If you enjoy a pint or two after a long day’s hike, then pretty Cleobury Mortimer, nestling on the side of scenic Clee Hills, is the place for you! With plenty of inns and pubs, the town’s microbrewery, Hobson’s, has been quietly producing award-winning ale for a number of years. Indeed, their ‘twisted spire’ beer takes its name from the town’s most famous landmark – the crooked spire of the parish church that dominates the local skyline.
Archive for February, 2012
Close to Kingussie and around twelve miles south of Aviemore, Newtonmore is a picturesque resort centre serving the Cairngorm National Park. As with most places in the area, outdoor enthusiasts of all persuasions are drawn here to pursue their passion, whether mountain biking, rambling, angling or golf. It’s a fine place to soak up the sense of wide, open space and the big skies of this part of the world.
A pretty village, which has been welcoming visitors to the heart of the Snowdonia National Park for centuries, Beddgelert is a beautiful spot nestling between the Abeglasyn Pass and the Nant Gwynant valley. A great place to visit on a cottage holiday, the village has a small number of shops, hotels and eating places and an enviable location alongside the Glaslyn River, making it an ideal place to spend the day for short or longer rambles and a picnic. Many visitors enjoy the short walk along the river to Gelert’s grave (from which the village takes its name). Legend has it that the small shrine is the burial place of the faithful dog belonging to medieval Prince Llewelyn the Great.
On a cottage holiday, Dartmouth and Salcombe are well worth a visit.
A well-established yachting centre on the South Devon coast, Dartmouth is an attractive, colourful town with some interesting historic buildings and a lovely harbour area. The old market centre holds markets on Tuesdays and Saturdays and is otherwise a pleasing mix of high street stores and independent retailers selling local crafts and regional produce, and there are many excellent brasseries, pubs and restaurants catering for locals and the town’s many visitors, with some of these housed in buildings dating centuries back, in narrow, cobbled streets. Explore the narrow streets of Foss Hill, Browns Street and the Butterwalk, more than 300 years old. Dartmouth has a castle too, which is now under the protection of English Heritage and is a well-known visitor attraction.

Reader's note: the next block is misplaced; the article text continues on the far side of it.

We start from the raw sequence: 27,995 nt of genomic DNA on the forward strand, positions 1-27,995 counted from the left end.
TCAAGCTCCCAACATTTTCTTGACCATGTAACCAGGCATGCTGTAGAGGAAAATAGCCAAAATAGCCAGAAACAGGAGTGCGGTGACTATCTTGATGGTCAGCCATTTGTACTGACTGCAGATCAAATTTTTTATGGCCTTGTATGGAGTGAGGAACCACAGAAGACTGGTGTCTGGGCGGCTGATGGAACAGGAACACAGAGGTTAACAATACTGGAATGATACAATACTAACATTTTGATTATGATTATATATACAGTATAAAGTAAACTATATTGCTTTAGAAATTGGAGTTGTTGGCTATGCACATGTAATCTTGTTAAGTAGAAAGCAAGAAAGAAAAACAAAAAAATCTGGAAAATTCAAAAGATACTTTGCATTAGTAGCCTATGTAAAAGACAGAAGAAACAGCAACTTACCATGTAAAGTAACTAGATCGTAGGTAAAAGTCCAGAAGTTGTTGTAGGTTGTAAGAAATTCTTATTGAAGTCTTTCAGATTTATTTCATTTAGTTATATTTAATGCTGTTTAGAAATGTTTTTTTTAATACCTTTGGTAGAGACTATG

So named with reference to the salt panning which was once the mainstay of the economy of this small Devon village, Budleigh Salterton today enjoys a tranquil existence in its lovely coastal position among picturesque rolling countryside in the heart of Devon’s Area of Outstanding Natural Beauty. The bay is a half moon sweep of large, smooth pebbles that gives way to a sandy stretch of beach just a short walk beyond the village at nearby Littleham Cove, and forms part of the region’s ancient Jurassic Coast, with its wonderful red rocks. The waters are clear and children will love exploring the rocks making a natural playground at Ottermouth, to the east of the village. (more…)